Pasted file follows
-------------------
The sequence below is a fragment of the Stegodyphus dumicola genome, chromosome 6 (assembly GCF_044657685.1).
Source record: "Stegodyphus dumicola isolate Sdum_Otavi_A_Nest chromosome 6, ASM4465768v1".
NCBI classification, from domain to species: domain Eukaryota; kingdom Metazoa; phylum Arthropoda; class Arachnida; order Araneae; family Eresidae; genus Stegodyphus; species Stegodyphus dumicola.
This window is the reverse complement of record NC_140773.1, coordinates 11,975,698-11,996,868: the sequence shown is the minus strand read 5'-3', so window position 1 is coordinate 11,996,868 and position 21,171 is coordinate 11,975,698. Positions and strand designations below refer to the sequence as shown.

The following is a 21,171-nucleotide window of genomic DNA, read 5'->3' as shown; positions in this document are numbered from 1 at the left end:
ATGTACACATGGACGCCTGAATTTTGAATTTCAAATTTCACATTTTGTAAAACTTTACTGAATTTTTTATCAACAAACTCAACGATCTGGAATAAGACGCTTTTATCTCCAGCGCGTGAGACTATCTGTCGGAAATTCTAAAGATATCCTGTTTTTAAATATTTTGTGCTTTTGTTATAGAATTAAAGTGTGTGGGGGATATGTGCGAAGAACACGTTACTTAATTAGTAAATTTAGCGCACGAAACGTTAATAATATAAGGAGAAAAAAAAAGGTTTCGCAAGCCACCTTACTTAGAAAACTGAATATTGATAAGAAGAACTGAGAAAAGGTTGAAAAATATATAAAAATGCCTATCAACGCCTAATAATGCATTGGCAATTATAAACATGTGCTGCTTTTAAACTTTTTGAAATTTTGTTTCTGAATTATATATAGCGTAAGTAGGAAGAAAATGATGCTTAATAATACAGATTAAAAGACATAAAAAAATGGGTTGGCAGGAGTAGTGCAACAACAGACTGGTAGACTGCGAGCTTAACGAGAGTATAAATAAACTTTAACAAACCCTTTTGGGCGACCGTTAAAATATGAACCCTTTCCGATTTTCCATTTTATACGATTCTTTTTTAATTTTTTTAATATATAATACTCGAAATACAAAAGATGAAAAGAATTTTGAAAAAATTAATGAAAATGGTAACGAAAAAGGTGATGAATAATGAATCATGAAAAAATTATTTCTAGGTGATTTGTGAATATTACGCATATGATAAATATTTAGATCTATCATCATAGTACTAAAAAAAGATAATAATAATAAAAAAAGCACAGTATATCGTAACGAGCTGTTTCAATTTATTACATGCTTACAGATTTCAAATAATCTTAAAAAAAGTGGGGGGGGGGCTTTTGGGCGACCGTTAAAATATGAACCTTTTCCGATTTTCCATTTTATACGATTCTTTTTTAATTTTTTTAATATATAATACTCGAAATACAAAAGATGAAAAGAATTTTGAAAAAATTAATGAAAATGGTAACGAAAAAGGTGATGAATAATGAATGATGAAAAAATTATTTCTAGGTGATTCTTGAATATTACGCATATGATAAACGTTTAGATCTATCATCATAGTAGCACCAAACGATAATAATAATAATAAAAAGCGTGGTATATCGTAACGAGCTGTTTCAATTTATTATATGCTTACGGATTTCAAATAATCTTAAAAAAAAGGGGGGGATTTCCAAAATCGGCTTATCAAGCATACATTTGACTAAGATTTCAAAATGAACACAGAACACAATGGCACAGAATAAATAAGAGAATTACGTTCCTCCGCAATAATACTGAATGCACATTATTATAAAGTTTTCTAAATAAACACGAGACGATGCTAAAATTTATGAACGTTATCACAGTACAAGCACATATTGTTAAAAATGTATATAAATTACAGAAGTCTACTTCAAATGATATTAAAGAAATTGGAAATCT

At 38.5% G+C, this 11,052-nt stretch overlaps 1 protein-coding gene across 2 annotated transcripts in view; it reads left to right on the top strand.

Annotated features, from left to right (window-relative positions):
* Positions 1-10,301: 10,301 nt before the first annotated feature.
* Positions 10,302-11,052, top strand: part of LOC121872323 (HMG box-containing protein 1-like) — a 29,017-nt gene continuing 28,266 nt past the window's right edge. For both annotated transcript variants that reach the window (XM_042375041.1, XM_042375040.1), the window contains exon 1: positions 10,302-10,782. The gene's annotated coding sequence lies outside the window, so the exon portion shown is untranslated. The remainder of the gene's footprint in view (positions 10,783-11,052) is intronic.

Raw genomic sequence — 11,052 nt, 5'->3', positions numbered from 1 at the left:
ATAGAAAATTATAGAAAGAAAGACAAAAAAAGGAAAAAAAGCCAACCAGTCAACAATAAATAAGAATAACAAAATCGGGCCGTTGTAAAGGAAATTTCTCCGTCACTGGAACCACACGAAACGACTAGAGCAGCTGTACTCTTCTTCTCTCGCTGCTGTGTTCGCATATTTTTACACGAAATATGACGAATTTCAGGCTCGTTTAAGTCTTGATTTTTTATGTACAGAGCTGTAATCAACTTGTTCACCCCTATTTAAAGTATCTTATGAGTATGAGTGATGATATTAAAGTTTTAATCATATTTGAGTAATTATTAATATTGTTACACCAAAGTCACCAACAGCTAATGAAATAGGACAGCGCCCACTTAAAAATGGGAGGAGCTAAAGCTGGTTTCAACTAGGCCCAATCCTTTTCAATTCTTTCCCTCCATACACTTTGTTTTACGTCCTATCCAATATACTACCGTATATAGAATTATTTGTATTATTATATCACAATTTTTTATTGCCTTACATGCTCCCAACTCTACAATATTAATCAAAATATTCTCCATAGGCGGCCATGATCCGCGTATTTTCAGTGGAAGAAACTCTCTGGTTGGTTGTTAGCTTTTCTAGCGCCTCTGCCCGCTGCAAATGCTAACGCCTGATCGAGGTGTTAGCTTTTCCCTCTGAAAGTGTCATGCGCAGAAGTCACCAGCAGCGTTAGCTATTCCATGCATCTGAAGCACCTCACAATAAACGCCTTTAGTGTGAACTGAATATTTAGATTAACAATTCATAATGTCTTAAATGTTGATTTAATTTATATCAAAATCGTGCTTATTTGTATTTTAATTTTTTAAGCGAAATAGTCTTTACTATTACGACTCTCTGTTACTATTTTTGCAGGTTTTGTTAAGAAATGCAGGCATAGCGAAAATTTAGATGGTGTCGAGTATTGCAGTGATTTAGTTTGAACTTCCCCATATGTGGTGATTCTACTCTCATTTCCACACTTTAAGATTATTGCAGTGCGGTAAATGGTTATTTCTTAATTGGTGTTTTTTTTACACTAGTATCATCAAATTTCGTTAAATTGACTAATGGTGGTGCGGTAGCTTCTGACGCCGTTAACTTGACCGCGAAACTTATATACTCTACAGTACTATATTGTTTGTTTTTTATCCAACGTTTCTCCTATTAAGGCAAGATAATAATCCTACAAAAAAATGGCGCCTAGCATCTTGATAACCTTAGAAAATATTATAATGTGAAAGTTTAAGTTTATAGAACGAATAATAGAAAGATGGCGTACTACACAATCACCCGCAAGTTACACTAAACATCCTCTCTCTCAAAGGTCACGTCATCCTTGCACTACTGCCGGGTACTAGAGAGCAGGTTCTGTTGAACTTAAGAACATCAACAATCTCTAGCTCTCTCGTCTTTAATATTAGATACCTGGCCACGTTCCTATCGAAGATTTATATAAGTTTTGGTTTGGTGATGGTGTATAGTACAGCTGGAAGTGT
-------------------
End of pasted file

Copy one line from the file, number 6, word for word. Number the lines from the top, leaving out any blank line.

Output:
ATGTACACATGGACGCCTGAATTTTGAATTTCAAATTTCACATTTTGTAAAACTTTACTGAATTTTTTATCAACAAACTCAACGATCTGGAATAAGACGCTTTTATCTCCAGCGCGTGAGACTATCTGTCGGAAATTCTAAAGATATCCTGTTTTTAAATATTTTGTGCTTTTGTTATAGAATTAAAGTGTGTGGGGGATATGTGCGAAGAACACGTTACTTAATTAGTAAATTTAGCGCACGAAACGTTAATAATATAAGGAGAAAAAAAAAGGTTTCGCAAGCCACCTTACTTAGAAAACTGAATATTGATAAGAAGAACTGAGAAAAGGTTGAAAAATATATAAAAATGCCTATCAACGCCTAATAATGCATTGGCAATTATAAACATGTGCTGCTTTTAAACTTTTTGAAATTTTGTTTCTGAATTATATATAGCGTAAGTAGGAAGAAAATGATGCTTAATAATACAGATTAAAAGACATAAAAAAATGGGTTGGCAGGAGTAGTGCAACAACAGACTGGTAGACTGCGAGCTTAACGAGAGTATAAATAAACTTTAACAAACCCTTTTGGGCGACCGTTAAAATATGAACCCTTTCCGATTTTCCATTTTATACGATTCTTTTTTAATTTTTTTAATATATAATACTCGAAATACAAAAGATGAAAAGAATTTTGAAAAAATTAATGAAAATGGTAACGAAAAAGGTGATGAATAATGAATCATGAAAAAATTATTTCTAGGTGATTTGTGAATATTACGCATATGATAAATATTTAGATCTATCATCATAGTACTAAAAAAAGATAATAATAATAAAAAAAGCACAGTATATCGTAACGAGCTGTTTCAATTTATTACATGCTTACAGATTTCAAATAATCTTAAAAAAAGTGGGGGGGGGGCTTTTGGGCGACCGTTAAAATATGAACCTTTTCCGATTTTCCATTTTATACGATTCTTTTTTAATTTTTTTAATATATAATACTCGAAATACAAAAGATGAAAAGAATTTTGAAAAAATTAATGAAAATGGTAACGAAAAAGGTGATGAATAATGAATGATGAAAAAATTATTTCTAGGTGATTCTTGAATATTACGCATATGATAAACGTTTAGATCTATCATCATAGTAGCACCAAACGATAATAATAATAATAAAAAGCGTGGTATATCGTAACGAGCTGTTTCAATTTATTATATGCTTACGGATTTCAAATAATCTTAAAAAAAAGGGGGGGATTTCCAAAATCGGCTTATCAAGCATACATTTGACTAAGATTTCAAAATGAACACAGAACACAATGGCACAGAATAAATAAGAGAATTACGTTCCTCCGCAATAATACTGAATGCACATTATTATAAAGTTTTCTAAATAAACACGAGACGATGCTAAAATTTATGAACGTTATCACAGTACAAGCACATATTGTTAAAAATGTATATAAATTACAGAAGTCTACTTCAAATGATATTAAAGAAATTGGAAATCT